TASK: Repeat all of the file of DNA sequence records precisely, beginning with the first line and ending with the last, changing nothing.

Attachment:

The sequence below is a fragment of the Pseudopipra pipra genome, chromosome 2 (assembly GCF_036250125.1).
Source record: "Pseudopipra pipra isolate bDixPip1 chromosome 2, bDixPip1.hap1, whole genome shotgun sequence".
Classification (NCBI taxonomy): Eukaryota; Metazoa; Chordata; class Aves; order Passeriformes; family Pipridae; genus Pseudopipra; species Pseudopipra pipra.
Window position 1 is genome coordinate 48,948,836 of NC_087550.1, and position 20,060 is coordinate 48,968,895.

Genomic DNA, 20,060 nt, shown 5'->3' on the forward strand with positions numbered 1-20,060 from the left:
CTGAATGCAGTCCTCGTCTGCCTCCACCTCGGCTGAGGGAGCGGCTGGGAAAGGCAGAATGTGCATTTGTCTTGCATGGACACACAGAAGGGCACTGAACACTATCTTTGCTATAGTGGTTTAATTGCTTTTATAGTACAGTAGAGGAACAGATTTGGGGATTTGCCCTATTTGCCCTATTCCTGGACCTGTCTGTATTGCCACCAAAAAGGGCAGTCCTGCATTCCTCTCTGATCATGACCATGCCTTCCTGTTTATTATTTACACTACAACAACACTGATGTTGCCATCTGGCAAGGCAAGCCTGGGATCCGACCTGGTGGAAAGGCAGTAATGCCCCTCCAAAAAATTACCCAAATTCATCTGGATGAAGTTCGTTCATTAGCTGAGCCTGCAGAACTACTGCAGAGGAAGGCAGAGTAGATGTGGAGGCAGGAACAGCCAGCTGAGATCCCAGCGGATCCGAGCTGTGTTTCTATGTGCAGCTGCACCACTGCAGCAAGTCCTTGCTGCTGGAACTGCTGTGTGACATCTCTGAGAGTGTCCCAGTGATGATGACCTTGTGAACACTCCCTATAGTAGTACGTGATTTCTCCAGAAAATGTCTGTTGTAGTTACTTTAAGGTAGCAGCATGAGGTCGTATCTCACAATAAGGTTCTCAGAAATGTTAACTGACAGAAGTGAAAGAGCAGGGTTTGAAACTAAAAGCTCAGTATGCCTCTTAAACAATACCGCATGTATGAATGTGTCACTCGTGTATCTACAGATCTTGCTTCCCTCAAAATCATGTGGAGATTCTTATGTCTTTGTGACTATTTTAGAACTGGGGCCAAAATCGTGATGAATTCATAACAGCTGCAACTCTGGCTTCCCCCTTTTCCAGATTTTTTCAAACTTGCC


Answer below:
The sequence below is a fragment of the Pseudopipra pipra genome, chromosome 2 (assembly GCF_036250125.1).
Source record: "Pseudopipra pipra isolate bDixPip1 chromosome 2, bDixPip1.hap1, whole genome shotgun sequence".
Classification (NCBI taxonomy): Eukaryota; Metazoa; Chordata; class Aves; order Passeriformes; family Pipridae; genus Pseudopipra; species Pseudopipra pipra.
Window position 1 is genome coordinate 48,948,836 of NC_087550.1, and position 20,060 is coordinate 48,968,895.

Genomic DNA, 20,060 nt, shown 5'->3' on the forward strand with positions numbered 1-20,060 from the left:
CTGAATGCAGTCCTCGTCTGCCTCCACCTCGGCTGAGGGAGCGGCTGGGAAAGGCAGAATGTGCATTTGTCTTGCATGGACACACAGAAGGGCACTGAACACTATCTTTGCTATAGTGGTTTAATTGCTTTTATAGTACAGTAGAGGAACAGATTTGGGGATTTGCCCTATTTGCCCTATTCCTGGACCTGTCTGTATTGCCACCAAAAAGGGCAGTCCTGCATTCCTCTCTGATCATGACCATGCCTTCCTGTTTATTATTTACACTACAACAACACTGATGTTGCCATCTGGCAAGGCAAGCCTGGGATCCGACCTGGTGGAAAGGCAGTAATGCCCCTCCAAAAAATTACCCAAATTCATCTGGATGAAGTTCGTTCATTAGCTGAGCCTGCAGAACTACTGCAGAGGAAGGCAGAGTAGATGTGGAGGCAGGAACAGCCAGCTGAGATCCCAGCGGATCCGAGCTGTGTTTCTATGTGCAGCTGCACCACTGCAGCAAGTCCTTGCTGCTGGAACTGCTGTGTGACATCTCTGAGAGTGTCCCAGTGATGATGACCTTGTGAACACTCCCTATAGTAGTACGTGATTTCTCCAGAAAATGTCTGTTGTAGTTACTTTAAGGTAGCAGCATGAGGTCGTATCTCACAATAAGGTTCTCAGAAATGTTAACTGACAGAAGTGAAAGAGCAGGGTTTGAAACTAAAAGCTCAGTATGCCTCTTAAACAATACCGCATGTATGAATGTGTCACTCGTGTATCTACAGATCTTGCTTCCCTCAAAATCATGTGGAGATTCTTATGTCTTTGTGACTATTTTAGAACTGGGGCCAAAATCGTGATGAATTCATAACAGCTGCAACTCTGGCTTCCCCCTTTTCCAGATTTTTTCAAACTTGCC